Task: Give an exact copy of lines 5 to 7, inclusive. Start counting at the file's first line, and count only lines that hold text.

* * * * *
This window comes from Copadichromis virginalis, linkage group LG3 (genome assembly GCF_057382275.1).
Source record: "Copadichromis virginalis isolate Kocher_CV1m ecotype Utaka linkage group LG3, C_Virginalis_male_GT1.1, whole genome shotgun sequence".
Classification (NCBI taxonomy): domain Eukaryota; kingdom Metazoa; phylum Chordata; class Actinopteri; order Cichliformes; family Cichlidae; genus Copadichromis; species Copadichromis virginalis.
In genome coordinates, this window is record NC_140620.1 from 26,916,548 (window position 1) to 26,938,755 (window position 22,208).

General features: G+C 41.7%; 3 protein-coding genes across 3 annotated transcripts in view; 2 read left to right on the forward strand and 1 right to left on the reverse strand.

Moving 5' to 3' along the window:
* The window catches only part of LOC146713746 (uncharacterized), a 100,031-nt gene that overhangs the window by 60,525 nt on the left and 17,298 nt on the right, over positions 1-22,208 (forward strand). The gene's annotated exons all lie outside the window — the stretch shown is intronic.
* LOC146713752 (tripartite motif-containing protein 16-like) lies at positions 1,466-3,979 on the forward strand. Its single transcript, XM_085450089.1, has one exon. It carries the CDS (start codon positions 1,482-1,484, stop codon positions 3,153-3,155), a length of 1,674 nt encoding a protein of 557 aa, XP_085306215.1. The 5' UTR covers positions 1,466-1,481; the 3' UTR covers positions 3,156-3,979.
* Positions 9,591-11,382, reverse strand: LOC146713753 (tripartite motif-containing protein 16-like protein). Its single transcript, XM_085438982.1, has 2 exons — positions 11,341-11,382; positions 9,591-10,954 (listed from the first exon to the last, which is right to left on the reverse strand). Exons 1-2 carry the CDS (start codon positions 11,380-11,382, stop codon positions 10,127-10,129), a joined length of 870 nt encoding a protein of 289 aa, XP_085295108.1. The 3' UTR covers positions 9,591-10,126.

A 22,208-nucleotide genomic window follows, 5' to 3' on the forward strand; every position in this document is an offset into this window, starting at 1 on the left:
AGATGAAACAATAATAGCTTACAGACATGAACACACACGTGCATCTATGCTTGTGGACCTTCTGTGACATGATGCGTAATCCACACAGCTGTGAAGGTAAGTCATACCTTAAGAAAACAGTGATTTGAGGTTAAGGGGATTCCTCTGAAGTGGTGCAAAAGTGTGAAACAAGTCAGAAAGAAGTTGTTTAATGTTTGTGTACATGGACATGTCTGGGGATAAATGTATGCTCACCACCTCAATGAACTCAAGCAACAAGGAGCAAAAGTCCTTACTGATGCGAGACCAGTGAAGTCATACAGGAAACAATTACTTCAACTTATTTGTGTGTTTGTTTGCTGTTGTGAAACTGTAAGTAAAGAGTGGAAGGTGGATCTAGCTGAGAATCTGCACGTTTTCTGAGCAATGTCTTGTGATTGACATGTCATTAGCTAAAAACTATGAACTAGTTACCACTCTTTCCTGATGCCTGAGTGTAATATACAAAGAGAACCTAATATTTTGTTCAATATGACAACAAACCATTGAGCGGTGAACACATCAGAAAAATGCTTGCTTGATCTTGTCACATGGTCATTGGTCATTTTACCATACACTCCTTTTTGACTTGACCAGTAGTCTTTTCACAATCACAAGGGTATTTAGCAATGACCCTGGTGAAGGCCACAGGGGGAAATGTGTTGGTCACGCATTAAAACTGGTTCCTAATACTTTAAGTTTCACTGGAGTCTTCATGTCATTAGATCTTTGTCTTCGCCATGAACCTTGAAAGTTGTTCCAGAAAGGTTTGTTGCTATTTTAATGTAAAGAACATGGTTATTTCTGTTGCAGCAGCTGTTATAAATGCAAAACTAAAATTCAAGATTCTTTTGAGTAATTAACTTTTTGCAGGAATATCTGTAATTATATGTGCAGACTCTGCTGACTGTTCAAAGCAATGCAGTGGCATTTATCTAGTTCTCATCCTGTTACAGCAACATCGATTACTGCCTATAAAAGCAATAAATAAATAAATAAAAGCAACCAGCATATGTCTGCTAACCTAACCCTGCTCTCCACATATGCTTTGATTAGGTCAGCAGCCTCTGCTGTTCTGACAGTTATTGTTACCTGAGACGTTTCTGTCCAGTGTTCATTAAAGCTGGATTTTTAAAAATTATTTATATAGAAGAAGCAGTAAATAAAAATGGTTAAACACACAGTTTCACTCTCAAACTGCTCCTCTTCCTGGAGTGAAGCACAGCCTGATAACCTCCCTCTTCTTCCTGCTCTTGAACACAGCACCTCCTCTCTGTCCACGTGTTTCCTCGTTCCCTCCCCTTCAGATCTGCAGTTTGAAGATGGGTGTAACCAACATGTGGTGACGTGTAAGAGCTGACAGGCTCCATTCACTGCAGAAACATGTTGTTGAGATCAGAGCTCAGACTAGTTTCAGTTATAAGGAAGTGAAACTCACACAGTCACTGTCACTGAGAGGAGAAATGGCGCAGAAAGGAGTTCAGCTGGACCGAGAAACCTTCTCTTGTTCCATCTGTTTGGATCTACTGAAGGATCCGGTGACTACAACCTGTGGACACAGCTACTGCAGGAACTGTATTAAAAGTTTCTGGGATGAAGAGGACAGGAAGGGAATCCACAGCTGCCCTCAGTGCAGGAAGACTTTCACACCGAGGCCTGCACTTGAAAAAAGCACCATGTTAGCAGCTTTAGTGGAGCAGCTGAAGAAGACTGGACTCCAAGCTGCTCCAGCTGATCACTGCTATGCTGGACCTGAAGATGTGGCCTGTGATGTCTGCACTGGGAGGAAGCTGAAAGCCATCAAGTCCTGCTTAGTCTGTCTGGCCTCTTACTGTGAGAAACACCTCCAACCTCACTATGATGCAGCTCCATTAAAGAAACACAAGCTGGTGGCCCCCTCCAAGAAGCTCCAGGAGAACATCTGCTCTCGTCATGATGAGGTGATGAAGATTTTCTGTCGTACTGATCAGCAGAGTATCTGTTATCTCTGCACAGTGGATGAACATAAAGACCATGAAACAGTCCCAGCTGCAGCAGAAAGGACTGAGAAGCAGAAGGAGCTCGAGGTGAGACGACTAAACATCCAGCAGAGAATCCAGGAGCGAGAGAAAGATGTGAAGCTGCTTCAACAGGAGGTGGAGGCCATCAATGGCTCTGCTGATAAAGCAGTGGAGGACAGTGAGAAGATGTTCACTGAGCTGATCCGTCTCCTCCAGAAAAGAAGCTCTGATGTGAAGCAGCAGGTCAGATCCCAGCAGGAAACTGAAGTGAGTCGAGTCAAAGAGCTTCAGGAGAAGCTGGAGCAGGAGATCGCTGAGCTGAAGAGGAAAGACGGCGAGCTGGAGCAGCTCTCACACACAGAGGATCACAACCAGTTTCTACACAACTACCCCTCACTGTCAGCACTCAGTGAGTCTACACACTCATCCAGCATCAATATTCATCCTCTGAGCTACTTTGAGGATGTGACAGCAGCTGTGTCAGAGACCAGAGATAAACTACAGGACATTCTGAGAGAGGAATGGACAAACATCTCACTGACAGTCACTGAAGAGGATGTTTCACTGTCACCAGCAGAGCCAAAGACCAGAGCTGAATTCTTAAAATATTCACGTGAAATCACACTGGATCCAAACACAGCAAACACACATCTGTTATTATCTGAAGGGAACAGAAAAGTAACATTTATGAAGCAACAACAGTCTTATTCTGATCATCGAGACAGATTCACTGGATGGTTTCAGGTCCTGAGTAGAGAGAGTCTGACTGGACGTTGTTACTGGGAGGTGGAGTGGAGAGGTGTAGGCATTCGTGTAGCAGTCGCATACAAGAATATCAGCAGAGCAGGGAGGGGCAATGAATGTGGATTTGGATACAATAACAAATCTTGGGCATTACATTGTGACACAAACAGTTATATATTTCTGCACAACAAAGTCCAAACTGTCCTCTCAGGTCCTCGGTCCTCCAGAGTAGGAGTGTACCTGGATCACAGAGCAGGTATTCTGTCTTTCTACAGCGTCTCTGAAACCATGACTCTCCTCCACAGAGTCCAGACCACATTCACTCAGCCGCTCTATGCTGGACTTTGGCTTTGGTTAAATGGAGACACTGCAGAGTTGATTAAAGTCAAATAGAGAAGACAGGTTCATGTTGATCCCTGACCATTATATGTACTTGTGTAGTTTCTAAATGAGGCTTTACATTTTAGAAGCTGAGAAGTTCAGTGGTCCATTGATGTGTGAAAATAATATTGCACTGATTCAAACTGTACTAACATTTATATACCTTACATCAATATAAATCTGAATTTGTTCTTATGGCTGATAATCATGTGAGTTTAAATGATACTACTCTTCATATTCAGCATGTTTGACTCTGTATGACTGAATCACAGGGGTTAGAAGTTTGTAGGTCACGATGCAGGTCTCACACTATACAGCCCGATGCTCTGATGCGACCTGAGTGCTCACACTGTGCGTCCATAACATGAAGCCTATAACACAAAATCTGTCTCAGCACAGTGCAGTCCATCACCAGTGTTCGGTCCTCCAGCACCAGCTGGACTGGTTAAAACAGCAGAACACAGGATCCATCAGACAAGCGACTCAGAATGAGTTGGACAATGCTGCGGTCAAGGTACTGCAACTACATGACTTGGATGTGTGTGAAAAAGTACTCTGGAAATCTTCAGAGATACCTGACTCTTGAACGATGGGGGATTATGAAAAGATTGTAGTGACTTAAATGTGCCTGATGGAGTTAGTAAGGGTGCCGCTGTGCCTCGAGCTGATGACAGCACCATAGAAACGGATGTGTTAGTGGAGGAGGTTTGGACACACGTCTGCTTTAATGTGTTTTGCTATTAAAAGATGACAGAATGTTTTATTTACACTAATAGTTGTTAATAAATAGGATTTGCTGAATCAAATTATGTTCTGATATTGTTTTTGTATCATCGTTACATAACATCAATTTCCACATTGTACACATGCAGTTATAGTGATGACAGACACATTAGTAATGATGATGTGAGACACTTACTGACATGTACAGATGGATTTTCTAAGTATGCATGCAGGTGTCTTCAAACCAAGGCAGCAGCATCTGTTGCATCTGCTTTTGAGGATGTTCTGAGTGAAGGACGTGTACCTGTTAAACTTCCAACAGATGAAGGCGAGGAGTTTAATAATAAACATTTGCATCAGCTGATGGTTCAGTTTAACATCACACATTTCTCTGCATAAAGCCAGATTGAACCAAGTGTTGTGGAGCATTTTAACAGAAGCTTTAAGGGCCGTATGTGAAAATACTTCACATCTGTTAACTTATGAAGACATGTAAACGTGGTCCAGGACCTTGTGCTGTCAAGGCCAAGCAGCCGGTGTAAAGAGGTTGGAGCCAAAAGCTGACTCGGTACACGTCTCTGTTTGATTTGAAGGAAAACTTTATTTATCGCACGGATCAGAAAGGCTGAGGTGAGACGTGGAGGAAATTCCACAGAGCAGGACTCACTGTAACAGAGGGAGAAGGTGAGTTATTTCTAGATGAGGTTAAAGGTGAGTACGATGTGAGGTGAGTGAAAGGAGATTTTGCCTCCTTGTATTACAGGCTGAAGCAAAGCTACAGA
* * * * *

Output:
General features: G+C 41.7%; 3 protein-coding genes across 3 annotated transcripts in view; 2 read left to right on the forward strand and 1 right to left on the reverse strand.

Moving 5' to 3' along the window:
* The window catches only part of LOC146713746 (uncharacterized), a 100,031-nt gene that overhangs the window by 60,525 nt on the left and 17,298 nt on the right, over positions 1-22,208 (forward strand). The gene's annotated exons all lie outside the window — the stretch shown is intronic.